15 December 2016
By Sukee Bennett
Some coral and mollusk species could adjust to acidifying ocean waters better than previously thought, according to new research. In a study presented at the 2016 American Geophysical Union Fall Meeting, researchers showed that warming ocean temperatures and increased carbon dioxide concentrations failed to slow down the process of building shells, known as calcification, in the branching coral species Stylophora pistillata and the Atlantic great scallop, Pecten maximus.
Global climate change has a large influence on the ocean and the organisms that dwell within it. The majority of shelled marine organisms scientists have previously studied struggle to calcify in seas heavily affected by climate change and ocean acidification. But the researchers involved in the new study have found Stylophora coral and the great scallop to be hardy and hopeful exceptions to the typical trend.
Due to its ability to collect and hold onto excess carbon dioxide in the air, the planet’s greatest carbon sink—the ocean—is becoming warmer and more acidic. When it mixes with seawater, carbon dioxide becomes carbonic acid, lowering the pH of the ocean. Scientists suspect that under more acidic conditions, marine invertebrates such as corals and mollusks will struggle to build and maintain their calcium carbonate shells. Assembling shells requires water to be slightly basic. And like chalk, which is also calcium carbonate, these calcium shells can fizzle away in acidic water over time.
Corals and mollusks modify the fluid inside themselves to turn calcium in the surrounding water into hard shells and skeletons. Previous research has shown that corals increase and regulate their fluid’s pH so that it’s approximately 0.5 pH units higher than the pH of the surrounding water, an increase from 8.4 to as high as 8.9, said Louise Cameron, a PhD candidate at Northeastern University and lead author of the new study. But mollusk calcification strategies and the effects of rising ocean acidity on coral and mollusk calcification have remained a mystery.
In the new study, Cameron and her team exposed great scallops and Stylophora corals to various temperatures and acid concentrations in controlled tanks to see how these factors influenced the organisms’ abilities to calcify.
They bubbled carbon dioxide into each tank until the concentration reached 400 parts per million, the approximate global average of atmospheric carbon dioxide. They then stabilized the water temperature at 28 degrees Celsius (82 degrees Fahrenheit) in all tanks, the temperature corals and scallops are normally exposed to.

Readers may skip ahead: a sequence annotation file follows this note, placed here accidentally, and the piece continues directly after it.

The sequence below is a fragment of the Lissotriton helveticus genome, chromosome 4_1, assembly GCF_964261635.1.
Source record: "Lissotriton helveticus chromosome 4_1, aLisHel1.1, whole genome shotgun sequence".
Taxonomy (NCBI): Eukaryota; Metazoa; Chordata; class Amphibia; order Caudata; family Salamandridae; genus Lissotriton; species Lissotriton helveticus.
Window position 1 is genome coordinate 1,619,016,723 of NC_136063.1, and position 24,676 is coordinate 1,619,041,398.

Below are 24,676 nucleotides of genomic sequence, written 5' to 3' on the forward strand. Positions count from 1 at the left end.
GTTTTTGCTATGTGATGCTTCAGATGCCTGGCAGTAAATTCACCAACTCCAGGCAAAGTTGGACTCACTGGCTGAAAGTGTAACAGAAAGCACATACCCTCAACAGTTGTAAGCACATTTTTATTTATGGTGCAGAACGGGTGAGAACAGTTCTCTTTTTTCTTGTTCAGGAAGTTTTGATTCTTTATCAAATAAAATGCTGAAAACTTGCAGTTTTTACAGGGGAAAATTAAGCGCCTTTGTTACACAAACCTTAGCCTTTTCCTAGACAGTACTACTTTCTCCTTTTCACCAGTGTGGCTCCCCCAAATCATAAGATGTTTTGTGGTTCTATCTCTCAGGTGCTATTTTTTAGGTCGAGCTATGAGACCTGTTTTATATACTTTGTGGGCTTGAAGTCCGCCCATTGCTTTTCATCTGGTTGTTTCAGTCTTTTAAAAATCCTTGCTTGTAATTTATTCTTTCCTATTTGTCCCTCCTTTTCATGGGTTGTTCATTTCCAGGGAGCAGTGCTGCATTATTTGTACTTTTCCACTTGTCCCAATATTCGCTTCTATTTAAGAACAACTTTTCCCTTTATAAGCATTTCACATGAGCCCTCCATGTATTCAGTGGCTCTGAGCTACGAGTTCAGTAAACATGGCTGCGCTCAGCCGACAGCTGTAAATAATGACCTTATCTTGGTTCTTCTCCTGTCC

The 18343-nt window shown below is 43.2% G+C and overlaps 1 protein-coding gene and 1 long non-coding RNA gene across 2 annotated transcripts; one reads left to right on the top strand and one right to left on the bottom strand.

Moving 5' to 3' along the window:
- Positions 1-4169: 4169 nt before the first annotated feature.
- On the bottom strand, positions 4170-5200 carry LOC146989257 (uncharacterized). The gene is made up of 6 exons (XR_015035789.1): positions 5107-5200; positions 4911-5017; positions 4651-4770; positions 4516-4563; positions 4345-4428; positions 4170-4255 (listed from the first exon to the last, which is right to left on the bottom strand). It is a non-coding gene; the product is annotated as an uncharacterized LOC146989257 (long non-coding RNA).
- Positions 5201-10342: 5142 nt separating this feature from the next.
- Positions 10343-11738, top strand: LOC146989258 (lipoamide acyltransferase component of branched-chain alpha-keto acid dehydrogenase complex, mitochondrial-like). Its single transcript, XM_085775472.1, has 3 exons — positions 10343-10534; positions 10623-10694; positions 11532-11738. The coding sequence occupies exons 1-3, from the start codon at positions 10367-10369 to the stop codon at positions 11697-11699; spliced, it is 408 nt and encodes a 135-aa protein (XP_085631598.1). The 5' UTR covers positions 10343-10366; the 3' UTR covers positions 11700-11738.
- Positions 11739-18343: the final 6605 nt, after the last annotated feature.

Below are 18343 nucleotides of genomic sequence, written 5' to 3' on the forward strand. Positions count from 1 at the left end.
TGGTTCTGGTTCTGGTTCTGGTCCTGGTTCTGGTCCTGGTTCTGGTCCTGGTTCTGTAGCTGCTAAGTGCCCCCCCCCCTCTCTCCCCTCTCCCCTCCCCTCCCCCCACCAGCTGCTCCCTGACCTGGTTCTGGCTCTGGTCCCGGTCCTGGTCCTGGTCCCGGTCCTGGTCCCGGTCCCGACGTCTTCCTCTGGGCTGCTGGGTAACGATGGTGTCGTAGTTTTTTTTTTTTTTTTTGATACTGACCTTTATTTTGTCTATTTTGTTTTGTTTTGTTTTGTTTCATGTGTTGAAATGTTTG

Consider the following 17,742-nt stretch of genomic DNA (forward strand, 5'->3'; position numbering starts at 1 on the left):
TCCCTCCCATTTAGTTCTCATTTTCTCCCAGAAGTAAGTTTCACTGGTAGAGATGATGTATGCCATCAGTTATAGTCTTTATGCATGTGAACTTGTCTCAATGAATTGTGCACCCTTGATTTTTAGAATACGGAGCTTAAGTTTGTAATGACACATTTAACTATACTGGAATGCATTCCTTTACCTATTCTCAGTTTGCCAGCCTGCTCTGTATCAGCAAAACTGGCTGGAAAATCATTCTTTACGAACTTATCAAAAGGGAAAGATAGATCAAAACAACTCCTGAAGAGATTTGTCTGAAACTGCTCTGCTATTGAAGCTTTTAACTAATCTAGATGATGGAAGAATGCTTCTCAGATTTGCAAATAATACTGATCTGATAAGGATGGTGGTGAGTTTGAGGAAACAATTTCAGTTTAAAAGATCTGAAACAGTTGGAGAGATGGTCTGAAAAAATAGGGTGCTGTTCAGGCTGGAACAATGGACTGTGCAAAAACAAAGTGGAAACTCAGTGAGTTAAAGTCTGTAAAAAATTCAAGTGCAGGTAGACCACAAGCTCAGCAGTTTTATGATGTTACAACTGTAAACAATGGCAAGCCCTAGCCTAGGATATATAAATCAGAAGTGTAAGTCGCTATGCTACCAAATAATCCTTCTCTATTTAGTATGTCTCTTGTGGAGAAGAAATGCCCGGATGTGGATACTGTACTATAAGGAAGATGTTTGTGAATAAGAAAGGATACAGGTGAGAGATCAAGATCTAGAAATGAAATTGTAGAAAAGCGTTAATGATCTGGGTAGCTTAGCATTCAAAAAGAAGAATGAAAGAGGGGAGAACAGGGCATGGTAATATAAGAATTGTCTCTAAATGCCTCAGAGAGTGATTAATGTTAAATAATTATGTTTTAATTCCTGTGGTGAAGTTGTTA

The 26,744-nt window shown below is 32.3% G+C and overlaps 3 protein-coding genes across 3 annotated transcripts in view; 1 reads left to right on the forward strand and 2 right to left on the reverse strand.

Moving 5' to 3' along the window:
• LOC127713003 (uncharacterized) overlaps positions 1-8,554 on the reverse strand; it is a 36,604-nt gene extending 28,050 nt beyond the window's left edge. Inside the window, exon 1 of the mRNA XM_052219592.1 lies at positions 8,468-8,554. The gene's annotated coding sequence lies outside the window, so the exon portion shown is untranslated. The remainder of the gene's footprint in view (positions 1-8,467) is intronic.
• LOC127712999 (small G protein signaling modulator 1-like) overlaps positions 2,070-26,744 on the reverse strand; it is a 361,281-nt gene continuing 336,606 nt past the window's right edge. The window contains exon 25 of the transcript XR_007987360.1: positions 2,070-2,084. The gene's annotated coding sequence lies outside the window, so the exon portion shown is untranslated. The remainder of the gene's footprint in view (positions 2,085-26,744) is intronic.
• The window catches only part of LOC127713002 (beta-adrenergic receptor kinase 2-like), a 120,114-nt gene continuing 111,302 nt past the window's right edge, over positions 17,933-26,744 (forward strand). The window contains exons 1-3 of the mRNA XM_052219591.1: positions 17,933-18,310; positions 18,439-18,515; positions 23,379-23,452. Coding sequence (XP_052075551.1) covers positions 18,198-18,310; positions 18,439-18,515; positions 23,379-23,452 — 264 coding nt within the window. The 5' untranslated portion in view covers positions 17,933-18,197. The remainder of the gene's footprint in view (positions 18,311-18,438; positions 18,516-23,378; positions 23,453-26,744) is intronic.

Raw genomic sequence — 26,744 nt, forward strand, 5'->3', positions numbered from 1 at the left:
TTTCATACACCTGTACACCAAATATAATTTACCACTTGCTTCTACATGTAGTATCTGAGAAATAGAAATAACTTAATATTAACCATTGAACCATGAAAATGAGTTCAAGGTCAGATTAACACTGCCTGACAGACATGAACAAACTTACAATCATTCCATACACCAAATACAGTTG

After allowing the corals and scallops to acclimate for a week, the researchers slowly increased the temperature and carbon dioxide levels in some of the tanks to those projected for the end of the century. In some tanks, they raised carbon dioxide levels far beyond projected levels to see if the coral and mollusk’s response leveled out, Cameron said.
“By pushing an organism to its limits, it can also make it easier to uncover the mechanisms behind the response you’re seeing,” she said.
The corals and scallops sat in their respective tanks for a month, long enough to acclimate and start calcifying. Then Cameron and her team drilled a tiny hole through each scallop’s shell to sample their calcification fluid contents and pH. Because corals lack an external shell, the research team used tiny glass capillaries called microelectrodes that they repeatedly heated and pulled until the tips were only one thousandth of a millimeter thick—fine enough to insert painlessly into coral tissue—to study the fluid within.
The team found the process of mollusk calcification to be quite different from coral calcification. Stylophora corals exposed to higher temperatures and more carbon dioxide amped up their calcification efforts and continued to increase their internal pH. But the great scallops never increased their fluid’s pH during the calcification process. In some cases, their fluid was even more acidic than the seawater they were bathed in, but they were still able to calcify at a rate comparable to that in cooler, more basic conditions.
The explanation? Unlike the corals’ fluid, the mollusks’ was filled with organic matter, Cameron found. The scallops fostered a myriad of proteins, like chitin, that work like building blocks. She suspects these proteins offer their mollusk hosts a helping hand when calcifying.
While both Stylophora corals and scallops appear resistant to warming and carbon dioxide rich waters in the study, the scallops are still susceptible to degradation, Cameron said. There’s a chance their calcification rates, which remained the same in normal and acidic conditions, may not be speedy enough to repair shells corroded by acidic waters. And scientists still worry that other marine species may not endure, Cameron said.
“These corals are resistant, but it’s not beneficial to have just one particular species,” said Gianna Pantaleo, a researcher at the University of California, Santa Cruz, who conducted similar research on Stylophora from the Red Sea. Each species plays an important and unique role in the marine ecosystem, she said: to lose one ocean species may mean losing a myriad of others.
—Sukee Bennett is a science communication graduate student at the University of California Santa Cruz. Follow her on Twitter at @Sukee_B.